The Green party has been asked how it can justify calls for the legalisation of assisted suicide at the same time that it claims to be in favour of implementing the UN Convention on the Rights of Persons with Disabilities (UNCRPD).
The party’s manifesto says (on page 34) that a Green government would: “Provide the right to an assisted death within a rigorous framework of regulation and in the context of the availability of the highest level of palliative care.”
But the manifesto also promises that the Greens in government would enforce the UNCRPD, although it does not explain how this would be implemented.
Many of the policies laid out by the Greens in their manifesto – such as a commitment to inclusive education, retaining the Independent Living Fund, increasing spending on disability living allowance and personal independence payment (PIP), abolishing the “bedroom tax”, scrapping the work capability assessment, and ending the use of private sector contractors to assess disabled people for PIP – appear to have secured some support from disabled people over the last week.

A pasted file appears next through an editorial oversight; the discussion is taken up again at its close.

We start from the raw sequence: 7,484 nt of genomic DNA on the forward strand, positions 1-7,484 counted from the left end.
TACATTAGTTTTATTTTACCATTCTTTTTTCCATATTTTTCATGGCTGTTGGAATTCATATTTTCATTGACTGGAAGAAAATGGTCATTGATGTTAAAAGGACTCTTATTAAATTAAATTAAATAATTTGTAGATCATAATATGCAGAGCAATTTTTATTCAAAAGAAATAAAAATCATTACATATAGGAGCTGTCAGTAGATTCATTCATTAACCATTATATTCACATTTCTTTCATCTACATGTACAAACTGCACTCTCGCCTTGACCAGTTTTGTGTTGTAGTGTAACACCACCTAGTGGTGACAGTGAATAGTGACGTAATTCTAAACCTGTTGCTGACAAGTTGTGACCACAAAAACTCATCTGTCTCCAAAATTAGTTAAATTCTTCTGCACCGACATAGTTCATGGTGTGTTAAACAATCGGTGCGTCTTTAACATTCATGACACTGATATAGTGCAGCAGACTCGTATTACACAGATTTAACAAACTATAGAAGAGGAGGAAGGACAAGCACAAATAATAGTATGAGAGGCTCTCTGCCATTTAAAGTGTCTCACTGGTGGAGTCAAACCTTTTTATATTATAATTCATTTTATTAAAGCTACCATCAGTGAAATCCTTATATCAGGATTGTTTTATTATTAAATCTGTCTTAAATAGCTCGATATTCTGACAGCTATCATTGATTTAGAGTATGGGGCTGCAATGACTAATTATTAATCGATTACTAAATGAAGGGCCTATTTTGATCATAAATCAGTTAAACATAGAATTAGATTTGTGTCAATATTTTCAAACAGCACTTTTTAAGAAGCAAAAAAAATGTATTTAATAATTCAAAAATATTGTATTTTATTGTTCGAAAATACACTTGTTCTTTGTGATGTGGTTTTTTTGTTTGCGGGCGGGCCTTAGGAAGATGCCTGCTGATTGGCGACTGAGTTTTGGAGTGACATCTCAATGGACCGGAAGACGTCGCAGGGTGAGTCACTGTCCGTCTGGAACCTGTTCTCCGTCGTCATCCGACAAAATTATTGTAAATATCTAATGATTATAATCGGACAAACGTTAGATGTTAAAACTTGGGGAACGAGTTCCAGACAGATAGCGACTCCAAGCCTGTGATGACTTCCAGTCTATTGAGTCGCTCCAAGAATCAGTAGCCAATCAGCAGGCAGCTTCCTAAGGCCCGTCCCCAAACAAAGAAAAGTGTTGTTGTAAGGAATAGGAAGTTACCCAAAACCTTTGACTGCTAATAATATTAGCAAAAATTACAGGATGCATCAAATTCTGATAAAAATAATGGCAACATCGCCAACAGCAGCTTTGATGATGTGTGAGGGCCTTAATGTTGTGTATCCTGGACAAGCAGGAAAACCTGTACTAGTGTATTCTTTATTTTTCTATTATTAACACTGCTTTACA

But the party’s support for the legalisation of assisted suicide has been almost ignored so far, although some disabled activists have said privately that they would be unable to vote for the party because of its “assisted death” policy.
A spokeswoman for the Green party said: “As a party we do not see a conflict between our commitments to both everyone’s right to an assisted death, within a rigorous framework, and the UN convention on the rights of persons with disabilities.”
Pictured are members of Not Dead Yet UK, protesting against the campaign to legalise assisted suicide, outside the Houses of Parliament in 2014